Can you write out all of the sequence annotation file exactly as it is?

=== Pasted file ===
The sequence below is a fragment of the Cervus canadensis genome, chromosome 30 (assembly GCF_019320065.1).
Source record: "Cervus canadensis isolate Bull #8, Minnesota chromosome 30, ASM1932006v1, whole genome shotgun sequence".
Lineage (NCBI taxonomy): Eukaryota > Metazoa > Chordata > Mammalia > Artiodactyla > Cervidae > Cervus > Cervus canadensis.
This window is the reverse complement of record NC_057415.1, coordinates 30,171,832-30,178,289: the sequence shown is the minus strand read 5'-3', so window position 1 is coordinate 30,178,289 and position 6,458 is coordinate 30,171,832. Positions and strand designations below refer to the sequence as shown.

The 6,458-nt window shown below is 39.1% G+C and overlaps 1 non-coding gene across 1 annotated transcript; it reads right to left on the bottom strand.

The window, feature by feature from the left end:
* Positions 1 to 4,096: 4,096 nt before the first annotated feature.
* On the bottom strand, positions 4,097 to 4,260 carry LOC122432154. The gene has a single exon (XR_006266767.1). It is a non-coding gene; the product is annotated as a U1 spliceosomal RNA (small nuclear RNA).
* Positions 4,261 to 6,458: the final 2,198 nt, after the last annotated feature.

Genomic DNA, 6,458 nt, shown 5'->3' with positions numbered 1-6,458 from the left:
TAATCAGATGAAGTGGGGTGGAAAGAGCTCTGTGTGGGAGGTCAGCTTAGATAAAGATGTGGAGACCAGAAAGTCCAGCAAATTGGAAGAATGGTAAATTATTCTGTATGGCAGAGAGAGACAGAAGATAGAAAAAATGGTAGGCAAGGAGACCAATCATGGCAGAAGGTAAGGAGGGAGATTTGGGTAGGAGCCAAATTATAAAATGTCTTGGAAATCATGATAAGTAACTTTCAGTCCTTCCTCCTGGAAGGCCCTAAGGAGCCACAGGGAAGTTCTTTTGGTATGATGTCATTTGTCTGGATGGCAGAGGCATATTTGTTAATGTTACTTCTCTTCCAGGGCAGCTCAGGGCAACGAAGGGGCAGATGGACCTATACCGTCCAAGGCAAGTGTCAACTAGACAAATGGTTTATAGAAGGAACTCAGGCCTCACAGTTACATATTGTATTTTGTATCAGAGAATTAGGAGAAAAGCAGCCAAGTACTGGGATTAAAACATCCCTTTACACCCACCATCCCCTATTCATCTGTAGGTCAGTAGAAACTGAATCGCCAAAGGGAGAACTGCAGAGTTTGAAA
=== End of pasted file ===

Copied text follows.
The sequence below is a fragment of the Cervus canadensis genome, chromosome 30 (assembly GCF_019320065.1).
Source record: "Cervus canadensis isolate Bull #8, Minnesota chromosome 30, ASM1932006v1, whole genome shotgun sequence".
Lineage (NCBI taxonomy): Eukaryota > Metazoa > Chordata > Mammalia > Artiodactyla > Cervidae > Cervus > Cervus canadensis.
This window is the reverse complement of record NC_057415.1, coordinates 30,171,832-30,178,289: the sequence shown is the minus strand read 5'-3', so window position 1 is coordinate 30,178,289 and position 6,458 is coordinate 30,171,832. Positions and strand designations below refer to the sequence as shown.

The 6,458-nt window shown below is 39.1% G+C and overlaps 1 non-coding gene across 1 annotated transcript; it reads right to left on the bottom strand.

The window, feature by feature from the left end:
* Positions 1 to 4,096: 4,096 nt before the first annotated feature.
* On the bottom strand, positions 4,097 to 4,260 carry LOC122432154. The gene has a single exon (XR_006266767.1). It is a non-coding gene; the product is annotated as a U1 spliceosomal RNA (small nuclear RNA).
* Positions 4,261 to 6,458: the final 2,198 nt, after the last annotated feature.

Genomic DNA, 6,458 nt, shown 5'->3' with positions numbered 1-6,458 from the left:
TAATCAGATGAAGTGGGGTGGAAAGAGCTCTGTGTGGGAGGTCAGCTTAGATAAAGATGTGGAGACCAGAAAGTCCAGCAAATTGGAAGAATGGTAAATTATTCTGTATGGCAGAGAGAGACAGAAGATAGAAAAAATGGTAGGCAAGGAGACCAATCATGGCAGAAGGTAAGGAGGGAGATTTGGGTAGGAGCCAAATTATAAAATGTCTTGGAAATCATGATAAGTAACTTTCAGTCCTTCCTCCTGGAAGGCCCTAAGGAGCCACAGGGAAGTTCTTTTGGTATGATGTCATTTGTCTGGATGGCAGAGGCATATTTGTTAATGTTACTTCTCTTCCAGGGCAGCTCAGGGCAACGAAGGGGCAGATGGACCTATACCGTCCAAGGCAAGTGTCAACTAGACAAATGGTTTATAGAAGGAACTCAGGCCTCACAGTTACATATTGTATTTTGTATCAGAGAATTAGGAGAAAAGCAGCCAAGTACTGGGATTAAAACATCCCTTTACACCCACCATCCCCTATTCATCTGTAGGTCAGTAGAAACTGAATCGCCAAAGGGAGAACTGCAGAGTTTGAAA